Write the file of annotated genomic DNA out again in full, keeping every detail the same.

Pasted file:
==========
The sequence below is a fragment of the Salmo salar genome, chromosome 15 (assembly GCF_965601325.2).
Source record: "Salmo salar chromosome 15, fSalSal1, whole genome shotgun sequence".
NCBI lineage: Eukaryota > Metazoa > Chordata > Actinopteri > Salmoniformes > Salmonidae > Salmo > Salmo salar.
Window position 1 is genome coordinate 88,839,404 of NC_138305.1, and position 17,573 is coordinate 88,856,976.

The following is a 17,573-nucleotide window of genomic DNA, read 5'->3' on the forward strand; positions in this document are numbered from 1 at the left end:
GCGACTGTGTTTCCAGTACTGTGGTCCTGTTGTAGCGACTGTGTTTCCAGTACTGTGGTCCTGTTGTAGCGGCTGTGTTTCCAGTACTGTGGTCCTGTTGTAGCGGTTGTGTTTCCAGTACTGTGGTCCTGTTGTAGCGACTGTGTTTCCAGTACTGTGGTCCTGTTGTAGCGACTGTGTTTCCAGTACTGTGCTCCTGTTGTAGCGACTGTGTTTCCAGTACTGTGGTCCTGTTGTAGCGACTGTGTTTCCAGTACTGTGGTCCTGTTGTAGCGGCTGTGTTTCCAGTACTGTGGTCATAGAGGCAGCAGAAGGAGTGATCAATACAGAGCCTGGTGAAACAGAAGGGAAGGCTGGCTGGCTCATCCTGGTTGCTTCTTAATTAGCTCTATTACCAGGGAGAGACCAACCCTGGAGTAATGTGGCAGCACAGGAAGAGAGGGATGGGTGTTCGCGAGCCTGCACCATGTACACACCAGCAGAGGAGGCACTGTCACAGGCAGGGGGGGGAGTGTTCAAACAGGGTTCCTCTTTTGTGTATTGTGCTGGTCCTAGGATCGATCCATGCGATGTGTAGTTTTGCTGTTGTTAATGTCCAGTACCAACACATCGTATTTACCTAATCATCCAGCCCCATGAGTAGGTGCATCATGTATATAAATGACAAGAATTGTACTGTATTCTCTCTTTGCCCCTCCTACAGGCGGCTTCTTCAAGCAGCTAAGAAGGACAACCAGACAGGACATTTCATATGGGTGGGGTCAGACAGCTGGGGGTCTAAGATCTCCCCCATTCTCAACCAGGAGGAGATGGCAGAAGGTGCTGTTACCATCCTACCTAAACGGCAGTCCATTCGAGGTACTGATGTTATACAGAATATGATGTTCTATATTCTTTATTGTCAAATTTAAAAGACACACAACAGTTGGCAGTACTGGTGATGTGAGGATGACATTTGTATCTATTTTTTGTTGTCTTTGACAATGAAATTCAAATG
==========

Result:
The sequence below is a fragment of the Salmo salar genome, chromosome 15 (assembly GCF_965601325.2).
Source record: "Salmo salar chromosome 15, fSalSal1, whole genome shotgun sequence".
NCBI lineage: Eukaryota > Metazoa > Chordata > Actinopteri > Salmoniformes > Salmonidae > Salmo > Salmo salar.
Window position 1 is genome coordinate 88,839,404 of NC_138305.1, and position 17,573 is coordinate 88,856,976.

The following is a 17,573-nucleotide window of genomic DNA, read 5'->3' on the forward strand; positions in this document are numbered from 1 at the left end:
GCGACTGTGTTTCCAGTACTGTGGTCCTGTTGTAGCGACTGTGTTTCCAGTACTGTGGTCCTGTTGTAGCGGCTGTGTTTCCAGTACTGTGGTCCTGTTGTAGCGGTTGTGTTTCCAGTACTGTGGTCCTGTTGTAGCGACTGTGTTTCCAGTACTGTGGTCCTGTTGTAGCGACTGTGTTTCCAGTACTGTGCTCCTGTTGTAGCGACTGTGTTTCCAGTACTGTGGTCCTGTTGTAGCGACTGTGTTTCCAGTACTGTGGTCCTGTTGTAGCGGCTGTGTTTCCAGTACTGTGGTCATAGAGGCAGCAGAAGGAGTGATCAATACAGAGCCTGGTGAAACAGAAGGGAAGGCTGGCTGGCTCATCCTGGTTGCTTCTTAATTAGCTCTATTACCAGGGAGAGACCAACCCTGGAGTAATGTGGCAGCACAGGAAGAGAGGGATGGGTGTTCGCGAGCCTGCACCATGTACACACCAGCAGAGGAGGCACTGTCACAGGCAGGGGGGGGAGTGTTCAAACAGGGTTCCTCTTTTGTGTATTGTGCTGGTCCTAGGATCGATCCATGCGATGTGTAGTTTTGCTGTTGTTAATGTCCAGTACCAACACATCGTATTTACCTAATCATCCAGCCCCATGAGTAGGTGCATCATGTATATAAATGACAAGAATTGTACTGTATTCTCTCTTTGCCCCTCCTACAGGCGGCTTCTTCAAGCAGCTAAGAAGGACAACCAGACAGGACATTTCATATGGGTGGGGTCAGACAGCTGGGGGTCTAAGATCTCCCCCATTCTCAACCAGGAGGAGATGGCAGAAGGTGCTGTTACCATCCTACCTAAACGGCAGTCCATTCGAGGTACTGATGTTATACAGAATATGATGTTCTATATTCTTTATTGTCAAATTTAAAAGACACACAACAGTTGGCAGTACTGGTGATGTGAGGATGACATTTGTATCTATTTTTTGTTGTCTTTGACAATGAAATTCAAATG